Nine Tips to Navigate Sensitive Family Conversations During the Holidays
Family gatherings can make wonderful memories – or create fights that drive people away for years. These events are particularly prone to conflict when family members fall on opposite sides of the political or ideological spectrum. How do you navigate these potentially dangerous waters and keep everyone friends? Just as importantly, how can you use these occasions to bring people closer to shared common values, planting seeds for more understanding and cooperation.
- First, be reasonable in your expectations. Don’t expect conversations or sudden changes of heart (although this can happen). You will probably not reconcile the beliefs of the conspiracy theorist with the progressive. Don’t try. Your goal is not to change their beliefs. It is to create common ground for mutual respect and civility.
- At every opportunity, emphasize your shared values. “I’m so glad our family is together. We have such a tradition of love and wonderful memories.” Continue this theme in your Thanksgiving prayers and conversations. “I’m so grateful for everyone here, and those who could not be here, and for the affection we have for everyone.” If people are going to trust and listen, they must first feel appreciated. Psychologists call this “unconditional positive regard.” With this approach, you are validating your family members, and creating a foundation of commonality around very important life values and experiences.
- If current events come up, or issues like social justice or the economy, try to keep the conversation focused on the big picture. What is it that we’d like to see happen? What is the ideal situation that we’d like to achieve?
- Use terminology that is neutral and universally accepted. We’d all like to be safe, be financially secure, live in a just society, have safe, happy, children and families.
- Avoid talking about people and personalities; instead switch to policies and programs. There is no way you or anyone can defend an individual or their actions, or convince anyone that someone they admire doesn’t deserve their respect. If personalities come up, re-focus on a program they are involved in, or one that you can talk about based on principles and values.
- Go below the surface to ask, “This seems really important to you. Tell me more about your thoughts/feelings on X.” “What would you ideally like to see happen?” “Do you see a way for that to occur?” As people open up and speak at more depth, you will probably find some common interests or even beliefs.
- Disinformation is rife in our society, and many people are convinced by this disinformation into believing with all their hearts, things that are just not true. Don’t attack these beliefs or statements. Instead, respond,” That’s interesting. Where did you hear that?” Then, “What convinced you that this was true?” After listening, you can offer another option. “Here’s what I heard/read about that.” *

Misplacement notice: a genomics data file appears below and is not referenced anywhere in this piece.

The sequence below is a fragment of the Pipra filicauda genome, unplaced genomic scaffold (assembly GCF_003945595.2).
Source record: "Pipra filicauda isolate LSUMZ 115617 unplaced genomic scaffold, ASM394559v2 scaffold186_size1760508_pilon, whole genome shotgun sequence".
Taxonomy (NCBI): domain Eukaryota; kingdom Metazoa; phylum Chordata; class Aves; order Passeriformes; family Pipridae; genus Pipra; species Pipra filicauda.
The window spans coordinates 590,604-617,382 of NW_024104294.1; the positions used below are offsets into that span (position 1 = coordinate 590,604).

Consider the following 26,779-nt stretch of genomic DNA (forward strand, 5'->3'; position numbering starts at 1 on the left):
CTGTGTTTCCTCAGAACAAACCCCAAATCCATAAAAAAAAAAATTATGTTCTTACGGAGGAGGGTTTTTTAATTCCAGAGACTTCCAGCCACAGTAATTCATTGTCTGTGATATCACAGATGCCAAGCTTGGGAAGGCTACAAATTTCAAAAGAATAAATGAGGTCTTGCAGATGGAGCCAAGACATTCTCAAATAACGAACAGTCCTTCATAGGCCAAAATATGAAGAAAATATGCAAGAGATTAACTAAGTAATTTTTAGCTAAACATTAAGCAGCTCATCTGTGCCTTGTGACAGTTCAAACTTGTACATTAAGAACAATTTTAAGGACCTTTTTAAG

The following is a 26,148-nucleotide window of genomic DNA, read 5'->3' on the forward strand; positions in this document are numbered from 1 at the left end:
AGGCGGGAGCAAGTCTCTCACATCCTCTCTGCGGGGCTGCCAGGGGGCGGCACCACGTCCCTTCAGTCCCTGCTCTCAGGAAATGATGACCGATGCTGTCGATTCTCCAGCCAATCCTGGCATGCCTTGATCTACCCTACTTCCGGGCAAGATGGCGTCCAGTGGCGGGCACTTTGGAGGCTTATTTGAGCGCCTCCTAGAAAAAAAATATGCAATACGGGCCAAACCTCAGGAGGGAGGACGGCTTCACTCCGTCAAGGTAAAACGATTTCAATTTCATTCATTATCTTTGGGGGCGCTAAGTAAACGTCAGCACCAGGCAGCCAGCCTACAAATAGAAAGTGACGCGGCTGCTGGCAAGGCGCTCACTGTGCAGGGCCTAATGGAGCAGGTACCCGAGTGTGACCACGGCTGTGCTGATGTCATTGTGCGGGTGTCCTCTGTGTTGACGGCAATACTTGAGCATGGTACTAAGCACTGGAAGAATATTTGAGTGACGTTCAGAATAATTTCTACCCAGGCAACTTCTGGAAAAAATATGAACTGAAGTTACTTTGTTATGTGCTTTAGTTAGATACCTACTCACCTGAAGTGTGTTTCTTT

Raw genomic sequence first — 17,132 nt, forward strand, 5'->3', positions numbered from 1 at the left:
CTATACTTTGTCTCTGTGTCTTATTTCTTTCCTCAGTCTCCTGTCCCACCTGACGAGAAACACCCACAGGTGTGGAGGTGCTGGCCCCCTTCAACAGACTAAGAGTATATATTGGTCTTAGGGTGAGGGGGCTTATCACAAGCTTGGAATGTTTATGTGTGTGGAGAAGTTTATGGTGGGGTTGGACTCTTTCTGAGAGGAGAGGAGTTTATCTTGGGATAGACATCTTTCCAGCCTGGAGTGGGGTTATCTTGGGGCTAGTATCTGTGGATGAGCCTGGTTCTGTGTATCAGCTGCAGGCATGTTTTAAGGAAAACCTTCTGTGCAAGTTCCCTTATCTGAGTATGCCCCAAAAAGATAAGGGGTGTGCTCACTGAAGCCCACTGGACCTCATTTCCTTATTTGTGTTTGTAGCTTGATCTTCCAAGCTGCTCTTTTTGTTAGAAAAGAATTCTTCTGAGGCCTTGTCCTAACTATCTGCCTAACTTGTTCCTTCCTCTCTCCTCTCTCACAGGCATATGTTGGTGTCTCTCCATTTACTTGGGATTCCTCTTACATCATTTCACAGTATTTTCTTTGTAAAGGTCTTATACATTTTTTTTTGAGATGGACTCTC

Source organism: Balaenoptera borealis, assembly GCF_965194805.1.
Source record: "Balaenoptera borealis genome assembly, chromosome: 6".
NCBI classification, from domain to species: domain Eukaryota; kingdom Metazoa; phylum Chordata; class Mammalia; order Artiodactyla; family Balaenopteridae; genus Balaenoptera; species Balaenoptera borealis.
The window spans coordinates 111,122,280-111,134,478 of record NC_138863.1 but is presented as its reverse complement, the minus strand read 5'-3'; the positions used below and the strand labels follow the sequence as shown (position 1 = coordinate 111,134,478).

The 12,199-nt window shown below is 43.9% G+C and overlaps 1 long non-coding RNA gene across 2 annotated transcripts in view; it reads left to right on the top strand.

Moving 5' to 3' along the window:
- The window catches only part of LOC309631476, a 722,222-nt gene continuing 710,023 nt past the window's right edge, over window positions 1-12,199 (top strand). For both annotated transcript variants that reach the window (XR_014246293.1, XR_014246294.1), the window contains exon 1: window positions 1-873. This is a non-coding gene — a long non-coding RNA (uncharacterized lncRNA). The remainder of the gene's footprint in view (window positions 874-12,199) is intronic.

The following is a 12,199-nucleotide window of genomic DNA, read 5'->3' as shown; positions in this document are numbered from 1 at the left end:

- You may have noticed that these recommendations advise a lot of listening. People want to be heard. If they are listened to with respect, they are much more likely to listen to you. If a person responds with a statement, “How can you say that?” “That’s crazy,” “That’s stupid,” “So and so is an idiot,” communication stops and arguments begin. Thoughtfully listening and processing someone’s opinion before responding lets them know that you care about what they think. When you respond with deliberation with your own perspective, they are much more likely to listen to you. Positive comments rarely offend people. Negative comments almost always upset someone.
- Finally, circling back to re-affirming your family values, bring the conversation back to how you can express and live those values as a family. “We love our children so much. Maybe this holiday season we can get together to do something for the children who may be in less fortunate circumstances.” “This meal was so delicious. Maybe we could spend some time helping other families who are hungry, enjoy a Christmas dinner.” Bringing family members together in acts of service will help form bonds to last another generation.
Practicing listening, providing unconditional positive regard, and bringing everyone together in common themes and values will help avoid conflict and build bridges for understanding, now and in the future.
* As a point of fact, information on social media can be incorrect and there are no consequences for those putting out this information. “Traditional” media is bound to fact-check their information; if it is incorrect, they can be sued. Consequently, if traditional media constantly published “fake news,” they would have been shut down long ago.
Joy Scott is the author of Magenta Nation, a book about creating unity in America. Find out more about how you can help America heal at www.magenta-nation.com.